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[met-ik] /ˈmɛt ɪk/
an alien resident of an ancient Greek city who paid a tax for the right to live there.
Origin of metic
1800-10; < Late Latin metycus, variant of metoecus < Greek métoikos emigrant, equivalent to met- met- + -oikos dwelling Unabridged
Based on the Random House Dictionary, © Random House, Inc. 2017.
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Examples from the Web for metic
Historical Examples
  • A metic must purchase the choice fruit; but a stranger may pluck for himself and his attendant.

    Laws Plato
  • Plato never thinks of making the metic, much less the slave, a citizen.

    Laws Plato
  • It is Plato's greatest concession to the metic, as the bestowal of freedom is his greatest concession to the slave.

    Laws Plato
  • This shall be the second law: He who engages in retail trade must be either a metic or a stranger.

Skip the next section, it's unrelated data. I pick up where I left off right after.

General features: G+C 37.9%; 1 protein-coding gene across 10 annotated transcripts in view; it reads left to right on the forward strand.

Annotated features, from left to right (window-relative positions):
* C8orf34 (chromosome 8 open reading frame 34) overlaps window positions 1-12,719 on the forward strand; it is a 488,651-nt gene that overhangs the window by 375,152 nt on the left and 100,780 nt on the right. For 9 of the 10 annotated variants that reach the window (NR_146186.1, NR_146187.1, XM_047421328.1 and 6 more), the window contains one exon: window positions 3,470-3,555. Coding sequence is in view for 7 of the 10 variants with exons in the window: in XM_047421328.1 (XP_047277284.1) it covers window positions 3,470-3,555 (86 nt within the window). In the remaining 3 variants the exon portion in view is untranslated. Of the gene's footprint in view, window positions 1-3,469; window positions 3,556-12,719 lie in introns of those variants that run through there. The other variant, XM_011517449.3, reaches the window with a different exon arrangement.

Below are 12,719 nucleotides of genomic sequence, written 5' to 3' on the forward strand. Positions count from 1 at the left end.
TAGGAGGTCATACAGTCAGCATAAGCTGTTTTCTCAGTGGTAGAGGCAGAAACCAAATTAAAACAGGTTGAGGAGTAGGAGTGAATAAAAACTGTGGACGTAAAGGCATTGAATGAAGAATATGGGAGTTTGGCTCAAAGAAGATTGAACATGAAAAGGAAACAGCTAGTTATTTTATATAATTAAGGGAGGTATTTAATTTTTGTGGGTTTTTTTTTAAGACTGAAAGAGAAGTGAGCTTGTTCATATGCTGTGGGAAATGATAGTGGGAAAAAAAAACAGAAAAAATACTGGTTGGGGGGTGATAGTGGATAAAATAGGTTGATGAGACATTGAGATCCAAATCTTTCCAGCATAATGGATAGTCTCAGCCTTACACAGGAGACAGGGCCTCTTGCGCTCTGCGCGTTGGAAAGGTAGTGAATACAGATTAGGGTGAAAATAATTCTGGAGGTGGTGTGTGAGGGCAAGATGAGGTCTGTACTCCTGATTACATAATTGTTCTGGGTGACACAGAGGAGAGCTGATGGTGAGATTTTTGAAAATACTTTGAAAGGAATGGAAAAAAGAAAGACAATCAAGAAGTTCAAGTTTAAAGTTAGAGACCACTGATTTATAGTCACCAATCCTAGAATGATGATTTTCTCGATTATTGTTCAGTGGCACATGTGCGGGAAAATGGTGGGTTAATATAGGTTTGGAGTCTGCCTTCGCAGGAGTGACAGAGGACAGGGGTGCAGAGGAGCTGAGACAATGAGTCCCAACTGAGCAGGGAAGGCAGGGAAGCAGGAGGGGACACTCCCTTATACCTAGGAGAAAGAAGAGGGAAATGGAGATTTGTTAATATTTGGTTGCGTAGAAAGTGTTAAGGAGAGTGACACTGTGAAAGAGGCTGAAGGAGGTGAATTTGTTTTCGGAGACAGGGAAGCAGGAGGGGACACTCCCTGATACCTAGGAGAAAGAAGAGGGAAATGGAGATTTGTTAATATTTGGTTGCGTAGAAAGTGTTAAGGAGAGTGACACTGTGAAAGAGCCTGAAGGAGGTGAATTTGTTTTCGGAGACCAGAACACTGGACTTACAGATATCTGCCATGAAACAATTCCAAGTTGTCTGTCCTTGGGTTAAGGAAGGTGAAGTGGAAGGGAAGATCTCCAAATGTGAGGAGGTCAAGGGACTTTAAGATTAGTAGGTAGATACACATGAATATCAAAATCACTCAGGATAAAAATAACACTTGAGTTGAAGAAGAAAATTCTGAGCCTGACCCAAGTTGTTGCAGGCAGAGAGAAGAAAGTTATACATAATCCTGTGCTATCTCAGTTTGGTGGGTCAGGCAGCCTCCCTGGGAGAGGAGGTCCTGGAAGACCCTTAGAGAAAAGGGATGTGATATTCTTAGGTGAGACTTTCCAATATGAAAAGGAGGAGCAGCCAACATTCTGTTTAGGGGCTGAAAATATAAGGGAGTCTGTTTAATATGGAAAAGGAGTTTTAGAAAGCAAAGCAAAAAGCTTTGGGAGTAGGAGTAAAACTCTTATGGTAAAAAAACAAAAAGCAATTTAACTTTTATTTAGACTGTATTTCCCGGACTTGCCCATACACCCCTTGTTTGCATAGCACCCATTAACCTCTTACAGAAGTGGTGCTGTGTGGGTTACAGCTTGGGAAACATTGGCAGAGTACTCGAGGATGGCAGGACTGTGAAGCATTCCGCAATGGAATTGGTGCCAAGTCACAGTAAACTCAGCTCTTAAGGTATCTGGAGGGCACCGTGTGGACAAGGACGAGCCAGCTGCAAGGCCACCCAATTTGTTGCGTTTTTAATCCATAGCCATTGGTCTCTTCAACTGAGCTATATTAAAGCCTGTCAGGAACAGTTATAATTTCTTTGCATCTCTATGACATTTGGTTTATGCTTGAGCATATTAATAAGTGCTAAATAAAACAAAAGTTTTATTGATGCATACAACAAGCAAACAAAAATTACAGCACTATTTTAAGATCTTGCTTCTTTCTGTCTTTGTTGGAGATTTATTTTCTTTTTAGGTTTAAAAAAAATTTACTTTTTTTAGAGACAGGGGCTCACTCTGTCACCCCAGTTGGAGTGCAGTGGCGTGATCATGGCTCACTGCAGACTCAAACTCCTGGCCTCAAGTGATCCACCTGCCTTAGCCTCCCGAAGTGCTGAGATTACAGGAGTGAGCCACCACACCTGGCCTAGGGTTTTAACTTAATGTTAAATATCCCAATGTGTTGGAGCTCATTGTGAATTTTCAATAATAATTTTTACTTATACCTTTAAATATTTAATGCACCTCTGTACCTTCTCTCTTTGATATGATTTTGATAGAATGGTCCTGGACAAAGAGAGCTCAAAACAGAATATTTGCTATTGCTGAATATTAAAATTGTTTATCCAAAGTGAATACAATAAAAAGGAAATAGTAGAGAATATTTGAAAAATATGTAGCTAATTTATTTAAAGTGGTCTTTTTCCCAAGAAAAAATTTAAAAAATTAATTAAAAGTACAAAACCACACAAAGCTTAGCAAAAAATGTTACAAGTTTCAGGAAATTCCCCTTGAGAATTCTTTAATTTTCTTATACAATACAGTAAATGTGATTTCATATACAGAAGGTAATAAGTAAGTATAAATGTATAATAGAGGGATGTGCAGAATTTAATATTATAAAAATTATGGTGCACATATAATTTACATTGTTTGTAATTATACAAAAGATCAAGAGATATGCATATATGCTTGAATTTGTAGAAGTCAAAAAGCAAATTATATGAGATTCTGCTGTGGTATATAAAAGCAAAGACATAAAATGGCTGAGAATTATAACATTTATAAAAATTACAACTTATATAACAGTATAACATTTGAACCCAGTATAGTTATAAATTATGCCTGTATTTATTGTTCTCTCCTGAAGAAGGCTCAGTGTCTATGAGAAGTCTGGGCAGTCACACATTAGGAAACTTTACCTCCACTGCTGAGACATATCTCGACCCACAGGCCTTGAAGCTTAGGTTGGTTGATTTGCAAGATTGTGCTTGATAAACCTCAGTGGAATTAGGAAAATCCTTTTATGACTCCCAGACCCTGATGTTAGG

Laws Plato
  • The freed man, when liberated, does not become a citizen, but is only a non-citizen or metic.

  • The informer, if a slave or a metic, shall be rewarded by having the article made over to him.

British Dictionary definitions for metic


(in ancient Greece) an alien having some rights of citizenship in the city in which he lives
Word Origin
C19: from Greek metoikos, from meta- (indicating change) + -oikos dwelling
Collins English Dictionary - Complete & Unabridged 2012 Digital Edition
© William Collins Sons & Co. Ltd. 1979, 1986 © HarperCollins
Publishers 1998, 2000, 2003, 2005, 2006, 2007, 2009, 2012
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Word Origin and History for metic

"resident alien in an ancient Greek state," 1808, from Late Latin metycus, from Greek metoikos, literally "one who has changed his residence," from meta- "change" (see meta-) + -oikos "dwelling," from oikein "to dwell" (see villa).

Online Etymology Dictionary, © 2010 Douglas Harper
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